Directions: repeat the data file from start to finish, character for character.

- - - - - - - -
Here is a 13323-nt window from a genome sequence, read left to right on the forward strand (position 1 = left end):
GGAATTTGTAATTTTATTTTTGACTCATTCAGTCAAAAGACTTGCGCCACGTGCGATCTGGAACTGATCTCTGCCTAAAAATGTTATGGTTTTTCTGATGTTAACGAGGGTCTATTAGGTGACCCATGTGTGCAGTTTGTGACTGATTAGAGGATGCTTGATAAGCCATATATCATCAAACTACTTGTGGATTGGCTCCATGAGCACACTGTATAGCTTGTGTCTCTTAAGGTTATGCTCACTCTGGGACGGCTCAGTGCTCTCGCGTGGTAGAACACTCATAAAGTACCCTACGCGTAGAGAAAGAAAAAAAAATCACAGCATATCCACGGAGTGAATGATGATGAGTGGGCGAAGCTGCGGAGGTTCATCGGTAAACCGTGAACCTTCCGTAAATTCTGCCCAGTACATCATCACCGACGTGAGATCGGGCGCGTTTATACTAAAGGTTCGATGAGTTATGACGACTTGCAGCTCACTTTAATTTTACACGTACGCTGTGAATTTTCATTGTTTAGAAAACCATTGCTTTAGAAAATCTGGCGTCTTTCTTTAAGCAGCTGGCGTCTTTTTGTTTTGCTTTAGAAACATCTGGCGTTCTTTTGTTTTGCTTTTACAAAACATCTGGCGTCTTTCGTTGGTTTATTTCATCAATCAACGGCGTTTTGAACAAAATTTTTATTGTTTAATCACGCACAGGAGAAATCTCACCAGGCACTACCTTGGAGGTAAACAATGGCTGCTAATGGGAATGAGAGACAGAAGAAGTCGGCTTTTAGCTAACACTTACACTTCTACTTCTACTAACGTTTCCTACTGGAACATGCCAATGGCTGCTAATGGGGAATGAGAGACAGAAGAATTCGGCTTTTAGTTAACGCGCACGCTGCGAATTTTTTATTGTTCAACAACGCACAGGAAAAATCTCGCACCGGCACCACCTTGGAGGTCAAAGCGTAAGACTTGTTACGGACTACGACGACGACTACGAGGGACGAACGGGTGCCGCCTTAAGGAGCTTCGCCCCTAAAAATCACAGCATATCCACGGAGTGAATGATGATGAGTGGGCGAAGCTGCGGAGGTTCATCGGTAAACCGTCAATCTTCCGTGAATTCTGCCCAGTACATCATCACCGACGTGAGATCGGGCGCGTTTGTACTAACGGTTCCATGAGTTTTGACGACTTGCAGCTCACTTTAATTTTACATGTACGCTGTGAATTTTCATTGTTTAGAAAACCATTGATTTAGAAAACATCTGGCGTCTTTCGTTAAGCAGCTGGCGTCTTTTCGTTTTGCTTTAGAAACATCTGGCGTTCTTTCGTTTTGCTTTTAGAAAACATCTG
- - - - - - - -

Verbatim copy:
Here is a 13323-nt window from a genome sequence, read left to right on the forward strand (position 1 = left end):
GGAATTTGTAATTTTATTTTTGACTCATTCAGTCAAAAGACTTGCGCCACGTGCGATCTGGAACTGATCTCTGCCTAAAAATGTTATGGTTTTTCTGATGTTAACGAGGGTCTATTAGGTGACCCATGTGTGCAGTTTGTGACTGATTAGAGGATGCTTGATAAGCCATATATCATCAAACTACTTGTGGATTGGCTCCATGAGCACACTGTATAGCTTGTGTCTCTTAAGGTTATGCTCACTCTGGGACGGCTCAGTGCTCTCGCGTGGTAGAACACTCATAAAGTACCCTACGCGTAGAGAAAGAAAAAAAAATCACAGCATATCCACGGAGTGAATGATGATGAGTGGGCGAAGCTGCGGAGGTTCATCGGTAAACCGTGAACCTTCCGTAAATTCTGCCCAGTACATCATCACCGACGTGAGATCGGGCGCGTTTATACTAAAGGTTCGATGAGTTATGACGACTTGCAGCTCACTTTAATTTTACACGTACGCTGTGAATTTTCATTGTTTAGAAAACCATTGCTTTAGAAAATCTGGCGTCTTTCTTTAAGCAGCTGGCGTCTTTTTGTTTTGCTTTAGAAACATCTGGCGTTCTTTTGTTTTGCTTTTACAAAACATCTGGCGTCTTTCGTTGGTTTATTTCATCAATCAACGGCGTTTTGAACAAAATTTTTATTGTTTAATCACGCACAGGAGAAATCTCACCAGGCACTACCTTGGAGGTAAACAATGGCTGCTAATGGGAATGAGAGACAGAAGAAGTCGGCTTTTAGCTAACACTTACACTTCTACTTCTACTAACGTTTCCTACTGGAACATGCCAATGGCTGCTAATGGGGAATGAGAGACAGAAGAATTCGGCTTTTAGTTAACGCGCACGCTGCGAATTTTTTATTGTTCAACAACGCACAGGAAAAATCTCGCACCGGCACCACCTTGGAGGTCAAAGCGTAAGACTTGTTACGGACTACGACGACGACTACGAGGGACGAACGGGTGCCGCCTTAAGGAGCTTCGCCCCTAAAAATCACAGCATATCCACGGAGTGAATGATGATGAGTGGGCGAAGCTGCGGAGGTTCATCGGTAAACCGTCAATCTTCCGTGAATTCTGCCCAGTACATCATCACCGACGTGAGATCGGGCGCGTTTGTACTAACGGTTCCATGAGTTTTGACGACTTGCAGCTCACTTTAATTTTACATGTACGCTGTGAATTTTCATTGTTTAGAAAACCATTGATTTAGAAAACATCTGGCGTCTTTCGTTAAGCAGCTGGCGTCTTTTCGTTTTGCTTTAGAAACATCTGGCGTTCTTTCGTTTTGCTTTTAGAAAACATCTG